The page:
In the Tracks of Leopard
Guest Blog by Boise State University graduate student, Tara Easter
Wildlife populations in Gorongosa National Park in the Sofala Province of Mozambique are currently recovering from almost complete eradication after a long civil war. Antelope, baboons, and warthogs have come back in the thousands; elephant numbers are slowly growing, and even a small population of lions has returned. But everyone wonders: where are the leopards? With plenty of prey, suitable habitat and limited competition from more dominant predators (lions), they should be flourishing. So far, though, there has been no indication that they are in the Park. The question now is how to create and support viable corridors that support leopard recovery, as well as lion, wild dog and hyena.
Neighboring concessions have reported all these species. And as for leopard specifically, an adjacent forestry as well as a hunting concession a few kilometers from the Park is one such area that has claimed presence of leopards. So the grand adventure begins!
With the gracious donation of 25 new Bushnell cameras from the Howard Hughes Medical Institute and permission from the forestry concession manager we set out to investigate.
Our colleagues organized a team of scouts to take us out to areas where large carnivores are frequently spotted. After over an hour’s drive on a bumpy road from the lodge through amazingly intact forests, we hefted our packs full of cameras and hiked down into a small gorge known to frequently be used by leopards. Almost immediately, the scouts spot a cat track. Too small for lion, it must be leopard.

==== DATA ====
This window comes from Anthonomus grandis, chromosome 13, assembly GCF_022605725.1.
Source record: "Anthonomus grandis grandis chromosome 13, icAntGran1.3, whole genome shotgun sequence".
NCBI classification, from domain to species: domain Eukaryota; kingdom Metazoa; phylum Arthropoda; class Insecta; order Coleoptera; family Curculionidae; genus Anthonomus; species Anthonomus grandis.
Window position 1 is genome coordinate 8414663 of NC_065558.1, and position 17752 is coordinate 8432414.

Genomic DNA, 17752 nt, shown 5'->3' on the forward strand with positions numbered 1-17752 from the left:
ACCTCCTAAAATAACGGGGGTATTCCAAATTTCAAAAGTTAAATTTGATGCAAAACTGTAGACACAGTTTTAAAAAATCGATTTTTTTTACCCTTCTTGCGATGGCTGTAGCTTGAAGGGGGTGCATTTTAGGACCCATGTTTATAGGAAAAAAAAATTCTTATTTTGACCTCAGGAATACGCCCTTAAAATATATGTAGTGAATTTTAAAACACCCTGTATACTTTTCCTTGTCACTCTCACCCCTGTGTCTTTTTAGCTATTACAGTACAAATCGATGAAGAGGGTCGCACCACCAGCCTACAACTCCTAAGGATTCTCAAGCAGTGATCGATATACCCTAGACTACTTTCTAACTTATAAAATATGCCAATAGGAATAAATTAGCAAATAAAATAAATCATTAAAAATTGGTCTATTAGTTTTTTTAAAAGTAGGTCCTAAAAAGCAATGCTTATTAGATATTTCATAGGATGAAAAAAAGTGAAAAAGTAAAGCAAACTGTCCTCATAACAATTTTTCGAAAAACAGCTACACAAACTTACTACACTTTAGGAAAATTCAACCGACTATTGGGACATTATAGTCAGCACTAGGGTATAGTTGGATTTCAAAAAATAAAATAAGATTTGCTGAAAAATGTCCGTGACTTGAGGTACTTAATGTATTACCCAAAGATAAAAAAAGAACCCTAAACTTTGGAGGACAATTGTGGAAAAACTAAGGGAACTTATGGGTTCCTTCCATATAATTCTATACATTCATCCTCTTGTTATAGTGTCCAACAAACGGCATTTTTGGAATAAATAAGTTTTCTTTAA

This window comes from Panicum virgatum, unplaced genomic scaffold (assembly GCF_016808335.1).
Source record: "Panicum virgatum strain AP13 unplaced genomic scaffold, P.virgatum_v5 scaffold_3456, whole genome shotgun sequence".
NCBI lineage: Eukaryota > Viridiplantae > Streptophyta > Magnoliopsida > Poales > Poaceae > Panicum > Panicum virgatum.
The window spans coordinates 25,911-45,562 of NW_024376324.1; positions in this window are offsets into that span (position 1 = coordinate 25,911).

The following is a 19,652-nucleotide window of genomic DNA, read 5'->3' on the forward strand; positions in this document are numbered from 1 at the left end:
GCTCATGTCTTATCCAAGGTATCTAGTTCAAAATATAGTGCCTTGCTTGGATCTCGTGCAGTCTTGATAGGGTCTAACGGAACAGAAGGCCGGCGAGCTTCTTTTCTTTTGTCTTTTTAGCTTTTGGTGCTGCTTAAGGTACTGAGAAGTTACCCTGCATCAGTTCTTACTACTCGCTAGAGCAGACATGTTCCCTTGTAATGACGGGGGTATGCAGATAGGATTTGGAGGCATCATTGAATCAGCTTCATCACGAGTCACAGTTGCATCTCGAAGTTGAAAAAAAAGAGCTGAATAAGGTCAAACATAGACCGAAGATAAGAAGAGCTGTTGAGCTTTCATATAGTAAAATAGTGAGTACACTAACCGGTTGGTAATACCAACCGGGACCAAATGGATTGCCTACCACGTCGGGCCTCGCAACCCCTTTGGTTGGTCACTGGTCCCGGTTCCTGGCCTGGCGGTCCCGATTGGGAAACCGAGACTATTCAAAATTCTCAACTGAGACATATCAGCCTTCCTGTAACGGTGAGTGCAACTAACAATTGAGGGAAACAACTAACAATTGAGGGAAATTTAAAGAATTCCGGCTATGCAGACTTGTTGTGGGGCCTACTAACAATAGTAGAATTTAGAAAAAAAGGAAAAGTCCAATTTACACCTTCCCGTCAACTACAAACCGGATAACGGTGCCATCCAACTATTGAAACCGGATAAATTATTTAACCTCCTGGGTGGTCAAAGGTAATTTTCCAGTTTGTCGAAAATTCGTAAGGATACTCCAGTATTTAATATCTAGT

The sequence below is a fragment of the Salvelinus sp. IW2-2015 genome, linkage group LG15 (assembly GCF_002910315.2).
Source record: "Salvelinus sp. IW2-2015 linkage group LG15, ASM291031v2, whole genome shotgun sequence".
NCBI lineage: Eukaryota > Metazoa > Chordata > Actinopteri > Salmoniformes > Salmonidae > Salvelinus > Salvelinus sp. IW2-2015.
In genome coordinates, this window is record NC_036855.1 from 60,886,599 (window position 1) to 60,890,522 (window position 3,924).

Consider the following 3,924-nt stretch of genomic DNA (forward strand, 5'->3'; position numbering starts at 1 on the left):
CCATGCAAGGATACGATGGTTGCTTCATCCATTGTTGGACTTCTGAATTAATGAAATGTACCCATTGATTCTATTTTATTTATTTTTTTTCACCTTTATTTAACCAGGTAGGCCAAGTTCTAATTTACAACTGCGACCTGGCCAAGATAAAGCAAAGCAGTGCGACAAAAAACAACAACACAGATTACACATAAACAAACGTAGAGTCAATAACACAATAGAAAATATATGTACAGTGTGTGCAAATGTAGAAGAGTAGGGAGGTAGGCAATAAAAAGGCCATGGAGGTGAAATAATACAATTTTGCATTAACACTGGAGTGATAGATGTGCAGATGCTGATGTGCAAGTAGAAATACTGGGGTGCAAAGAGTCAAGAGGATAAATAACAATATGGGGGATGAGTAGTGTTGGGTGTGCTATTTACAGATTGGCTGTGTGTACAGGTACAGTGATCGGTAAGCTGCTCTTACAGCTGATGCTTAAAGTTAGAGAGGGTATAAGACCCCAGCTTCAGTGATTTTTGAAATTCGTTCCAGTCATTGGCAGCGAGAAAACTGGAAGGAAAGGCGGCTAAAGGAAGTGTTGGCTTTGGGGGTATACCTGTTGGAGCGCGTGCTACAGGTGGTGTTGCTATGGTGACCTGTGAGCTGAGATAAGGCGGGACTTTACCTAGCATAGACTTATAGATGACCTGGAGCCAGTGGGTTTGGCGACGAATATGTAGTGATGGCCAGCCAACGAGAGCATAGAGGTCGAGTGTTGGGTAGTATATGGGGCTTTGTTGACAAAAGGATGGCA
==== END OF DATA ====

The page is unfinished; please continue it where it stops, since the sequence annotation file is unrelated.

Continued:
It was encouraging to detect their presence so early in our exploration. We ended up finding tracks all through the sandy gorge, some incredibly fresh, and it was clear that many different species were utilizing the river. It appeared the cats had been in the gorge almost staying just ahead of us as we walked. Needless to say, we blanketed the area with cameras, eager to find out what kinds of animal communities call this place home.
The next day, we visited a more open area where kudu, zebra, and other large antelopes are though considered rare inside Gorongosa. The scouts have also spotted small lions and believed that wild dog could be inhabiting the area as well. With only one permanent water source, a few cameras next to wildlife trails leading to the drainage should capture most of the area’s mammals. Though, we did put one up high in a tree in an attempt to capture whatever animals might be using an old dirt road. Thankfully, these rangers are much better climbers than I.
It was great working with the forestry scouts, and we both walked away with new skills. The information we gather from these cameras will help us better understand how much potential the area has for serving as a wildlife corridor into the park. Of course, habitat quality and the presence of apex predators are not the only factors that will enable a healthy park ecosystem. Recovery will depend largely on people. Unfortunately, a few snares were found along the way, but I am optimistic that a strong partnership between the park and the forestry concessions will continue to facilitate the recovery of Greater Gorongosa’s wildlife.
The steps we took last week – the many bumpy road kilometers – are the first of many as we try to unravel the structure and function of corridors for large carnivores in Gorongosa-Marromeu.